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Architecture & Design

Trashing the ‘Uptown Special’

In honor of a new collection of writings by David Dillon, the DMN's current critic details the offences of Dallas' ubiquitous banal apartment blocks

It’s a subject we’ve tackled from time to time: the plague of offensively banal apartment buildings that are sprouting up around Dallas. The city’s ongoing urbanization is synonymous with cheap, trashy construction of ugly apartment blocks that will crumble into blight in 25 to 30 years. But we haven’t trashed the architectural trend with as much attention to detail as Mark Lamster, tireless book promoter and architecture critic for the Dallas Morning News.

In an homage to his predecessor, long-time DMN architecture critic David Dillon, who trashed the 1990s McMansions he dubbed the “North Dallas Special,” Lamster has produced a nifty graphic that picks apart every architectural sin committed by the the apartment trend he now brands the “Uptown Special.” Here’s the gist:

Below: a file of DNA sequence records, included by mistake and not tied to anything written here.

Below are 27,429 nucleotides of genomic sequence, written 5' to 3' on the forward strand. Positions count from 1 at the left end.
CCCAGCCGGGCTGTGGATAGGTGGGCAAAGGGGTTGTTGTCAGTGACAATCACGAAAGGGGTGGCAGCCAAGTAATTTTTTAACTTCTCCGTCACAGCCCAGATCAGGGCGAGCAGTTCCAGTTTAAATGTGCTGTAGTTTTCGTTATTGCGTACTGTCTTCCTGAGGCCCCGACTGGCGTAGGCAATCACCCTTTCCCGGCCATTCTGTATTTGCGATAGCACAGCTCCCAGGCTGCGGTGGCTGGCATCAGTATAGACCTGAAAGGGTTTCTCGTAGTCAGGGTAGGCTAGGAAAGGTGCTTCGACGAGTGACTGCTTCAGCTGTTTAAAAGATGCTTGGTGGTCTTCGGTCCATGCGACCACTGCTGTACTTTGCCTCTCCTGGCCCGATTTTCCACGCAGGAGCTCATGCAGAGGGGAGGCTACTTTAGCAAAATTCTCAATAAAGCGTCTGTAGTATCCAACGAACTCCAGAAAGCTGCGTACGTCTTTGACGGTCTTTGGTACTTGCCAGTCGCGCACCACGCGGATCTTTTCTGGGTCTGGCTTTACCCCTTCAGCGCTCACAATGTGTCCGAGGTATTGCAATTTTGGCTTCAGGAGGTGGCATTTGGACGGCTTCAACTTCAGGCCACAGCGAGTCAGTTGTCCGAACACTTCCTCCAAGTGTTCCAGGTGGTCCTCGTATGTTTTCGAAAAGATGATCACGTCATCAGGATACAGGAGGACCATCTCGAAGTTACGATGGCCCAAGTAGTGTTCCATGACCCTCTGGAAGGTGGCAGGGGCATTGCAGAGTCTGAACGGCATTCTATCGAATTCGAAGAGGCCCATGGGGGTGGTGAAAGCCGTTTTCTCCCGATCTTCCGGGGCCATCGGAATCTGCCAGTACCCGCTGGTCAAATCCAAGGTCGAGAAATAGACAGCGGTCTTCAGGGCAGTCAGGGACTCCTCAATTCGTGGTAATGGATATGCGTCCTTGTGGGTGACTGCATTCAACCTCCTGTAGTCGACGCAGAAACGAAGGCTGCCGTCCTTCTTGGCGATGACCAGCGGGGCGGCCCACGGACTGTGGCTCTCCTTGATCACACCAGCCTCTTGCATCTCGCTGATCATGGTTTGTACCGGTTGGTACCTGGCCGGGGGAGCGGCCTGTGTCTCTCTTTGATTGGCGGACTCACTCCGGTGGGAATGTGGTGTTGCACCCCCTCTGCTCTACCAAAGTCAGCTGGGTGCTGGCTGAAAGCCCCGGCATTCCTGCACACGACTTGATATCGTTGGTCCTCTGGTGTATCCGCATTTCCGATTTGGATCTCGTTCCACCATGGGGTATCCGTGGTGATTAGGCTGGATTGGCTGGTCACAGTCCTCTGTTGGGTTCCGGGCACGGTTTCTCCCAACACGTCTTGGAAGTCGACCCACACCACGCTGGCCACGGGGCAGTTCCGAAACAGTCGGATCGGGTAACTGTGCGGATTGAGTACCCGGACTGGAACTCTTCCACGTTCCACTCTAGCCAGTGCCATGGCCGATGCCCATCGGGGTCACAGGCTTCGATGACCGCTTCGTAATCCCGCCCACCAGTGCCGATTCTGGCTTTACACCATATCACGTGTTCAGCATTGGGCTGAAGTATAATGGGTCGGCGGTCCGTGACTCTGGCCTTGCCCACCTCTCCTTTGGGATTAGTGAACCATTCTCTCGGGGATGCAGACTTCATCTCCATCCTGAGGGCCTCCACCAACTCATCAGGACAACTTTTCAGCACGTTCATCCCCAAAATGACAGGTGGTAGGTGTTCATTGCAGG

In a 1994 column, David Dillon graphically cataloged the design ills of what he called the “North Dallas Special,” now better known as the McMansion, a type that was then coming to define the region’s sprawling suburbs. In that spirit, we once again look to a type that is coming to dominate building in this region, the generic four- to five-story greige apartment block. It is sometimes known as the Dallas Donut (because they can be hollow blocks with parking in the center), but we’re calling it the Uptown Special, as it is there that their presence first emerged in bulk, although they are now to be found across the city and suburbs.

The graphic is great. And there’s another reason to head over to the DMN to read Lamster’s piece. In it, the critic discusses the debt the city owes to the late-Dillon, who wrote about this city for the News from 1981 until 2006 (and occasionally contributed to D). Dillon’s insight challenged the city’s status quo and helped enrich Dallas’ sense of place and identity–its “conscience,” as New York Times and New Yorker architecture critic Paul Goldberger said of Dillon in 2012.

Everyone who writes or reads about Dallas owes a good deal of their perspective to Dillon’s writings. The good news is those writings will soon become more accessible. The University of Texas Press is publishing a new collection of Dillon’s writing, The Open-Ended City: David Dillon on Texas Architecture. Buy it here.

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